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Derby Drug Bust: Thoroughbred On Roids Could See Victory Revoked

Tyler Durden's Photo
by Tyler Durden
Sunday, May 09, 2021 - 07:55 PM

Winner of the famed Kentucky Derby on May 1st, the thoroughbred Medina Spirit, could have its victory removed after failing a post-race drug test, it was revealed Sunday. The growing scandal included Churchhill Downs taking the dramatic action of immediately suspending Hall of Fame trainer Bob Baffert over suspicions he's been doping horses for years.

Apparently "horse doping" is pervasive and the sport has lately tried to crack down on such injury-masking & performance-enhancing drugs: "Baffert is a Hall of Fame horse trainer, but five of his horses have fail drug tests in about the past year, while the sport's leaders have vowed to crack down on horse doping, per AP," Axios writes.

Medina Spirit, via KentuckyDerby.com

Specifically the doping allegation stems from an illegal amount of a type of steroid typically used on horses to mitigate pain and swelling called betamethasone. Apparently it was double the limit allowed for the Kentucky Derby.

The controversy is expected to be prolonged given Baffert is challenging the allegation, saying he'll fight the Churchhill Downs ruling "tooth and nail" - and the fact that a winning horse hasn't faced disqualification over doping since 1968. He said in a statement, "I got the biggest gut-punch in racing, for something I didn’t do."

As to whether the title will be stripped altogether, the race organization had this to say:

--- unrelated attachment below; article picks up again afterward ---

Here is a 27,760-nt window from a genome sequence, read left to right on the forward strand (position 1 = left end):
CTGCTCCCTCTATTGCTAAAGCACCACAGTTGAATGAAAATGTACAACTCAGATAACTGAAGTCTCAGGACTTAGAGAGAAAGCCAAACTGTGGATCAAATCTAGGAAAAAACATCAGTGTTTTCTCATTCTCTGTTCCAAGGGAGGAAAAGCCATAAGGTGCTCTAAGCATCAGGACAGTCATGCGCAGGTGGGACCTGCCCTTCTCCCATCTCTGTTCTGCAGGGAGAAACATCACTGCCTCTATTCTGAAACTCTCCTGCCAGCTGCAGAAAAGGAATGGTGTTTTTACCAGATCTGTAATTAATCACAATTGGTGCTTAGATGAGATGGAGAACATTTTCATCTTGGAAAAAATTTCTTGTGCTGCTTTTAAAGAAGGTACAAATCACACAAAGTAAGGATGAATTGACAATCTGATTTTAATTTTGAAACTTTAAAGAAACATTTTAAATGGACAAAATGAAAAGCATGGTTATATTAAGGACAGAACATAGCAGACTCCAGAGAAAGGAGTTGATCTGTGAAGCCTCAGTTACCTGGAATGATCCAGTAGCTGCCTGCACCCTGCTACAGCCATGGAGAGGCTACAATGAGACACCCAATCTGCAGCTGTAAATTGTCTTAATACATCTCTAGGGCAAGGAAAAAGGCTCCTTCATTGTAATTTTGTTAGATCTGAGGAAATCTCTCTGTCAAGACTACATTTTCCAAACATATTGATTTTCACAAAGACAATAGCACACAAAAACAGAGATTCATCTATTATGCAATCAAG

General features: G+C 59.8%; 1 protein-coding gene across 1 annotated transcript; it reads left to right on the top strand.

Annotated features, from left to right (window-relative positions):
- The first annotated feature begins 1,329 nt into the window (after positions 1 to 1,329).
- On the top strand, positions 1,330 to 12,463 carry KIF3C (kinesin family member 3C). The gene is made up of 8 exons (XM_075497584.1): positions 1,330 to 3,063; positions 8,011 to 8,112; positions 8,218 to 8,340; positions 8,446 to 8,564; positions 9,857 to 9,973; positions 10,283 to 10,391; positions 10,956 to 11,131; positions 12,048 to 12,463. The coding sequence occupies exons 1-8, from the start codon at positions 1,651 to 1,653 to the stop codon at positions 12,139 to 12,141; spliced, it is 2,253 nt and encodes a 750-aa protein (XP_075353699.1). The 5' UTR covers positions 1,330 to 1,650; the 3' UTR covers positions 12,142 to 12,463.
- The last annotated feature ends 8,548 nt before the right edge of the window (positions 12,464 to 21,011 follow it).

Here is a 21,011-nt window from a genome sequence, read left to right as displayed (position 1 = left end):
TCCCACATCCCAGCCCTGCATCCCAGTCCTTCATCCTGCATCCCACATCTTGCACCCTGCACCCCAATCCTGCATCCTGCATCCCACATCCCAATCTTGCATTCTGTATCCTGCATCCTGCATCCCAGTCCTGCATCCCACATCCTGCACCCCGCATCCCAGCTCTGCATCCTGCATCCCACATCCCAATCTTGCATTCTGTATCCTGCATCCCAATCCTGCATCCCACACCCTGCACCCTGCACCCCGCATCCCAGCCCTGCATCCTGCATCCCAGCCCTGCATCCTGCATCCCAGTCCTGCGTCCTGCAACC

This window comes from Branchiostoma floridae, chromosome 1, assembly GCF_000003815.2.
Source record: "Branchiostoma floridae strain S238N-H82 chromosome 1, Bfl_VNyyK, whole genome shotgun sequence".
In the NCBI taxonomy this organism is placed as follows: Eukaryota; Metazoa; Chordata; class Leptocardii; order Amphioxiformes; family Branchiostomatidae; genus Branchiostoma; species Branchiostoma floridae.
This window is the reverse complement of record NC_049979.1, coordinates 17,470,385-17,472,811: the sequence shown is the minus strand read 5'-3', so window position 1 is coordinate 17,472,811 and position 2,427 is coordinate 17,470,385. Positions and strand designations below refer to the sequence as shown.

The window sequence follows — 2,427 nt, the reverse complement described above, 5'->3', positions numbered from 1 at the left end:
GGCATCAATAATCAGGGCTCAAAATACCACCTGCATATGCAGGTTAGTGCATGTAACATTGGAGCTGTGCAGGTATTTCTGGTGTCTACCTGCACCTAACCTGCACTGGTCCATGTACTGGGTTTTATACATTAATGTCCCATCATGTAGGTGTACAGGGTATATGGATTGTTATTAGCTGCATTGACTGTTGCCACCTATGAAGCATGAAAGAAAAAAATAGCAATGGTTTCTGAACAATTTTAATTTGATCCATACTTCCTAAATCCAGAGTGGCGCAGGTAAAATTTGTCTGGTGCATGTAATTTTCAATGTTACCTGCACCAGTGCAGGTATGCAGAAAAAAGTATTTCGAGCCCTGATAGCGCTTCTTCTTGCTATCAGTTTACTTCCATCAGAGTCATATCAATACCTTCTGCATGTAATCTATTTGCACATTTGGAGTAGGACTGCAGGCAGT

"Churchill Downs will not tolerate it," the statement said. "Given the seriousness of the alleged offense, Churchill Downs will immediately suspend Bob Baffert, the trainer of Medina Spirit, from entering any horses at Churchill Downs Racetrack. To be clear, if the findings are upheld, Medina Spirit’s results in the Kentucky Derby will be invalidated and Mandaloun will be declared the winner."

If a further test confirms the initial drug test results, Medina Spirit will be disqualified, which has many naturally wondering how such a decision would impact betting and settling results. In recent years total gambling on the Kentucky Derby has reached well over $150 million changing hands

Partly at issue here is that Baffert's horses have failed about 30 drug tests in the past four decades, according to The New York Times, resulting in an avalanche of accusations from competitors for decades.  

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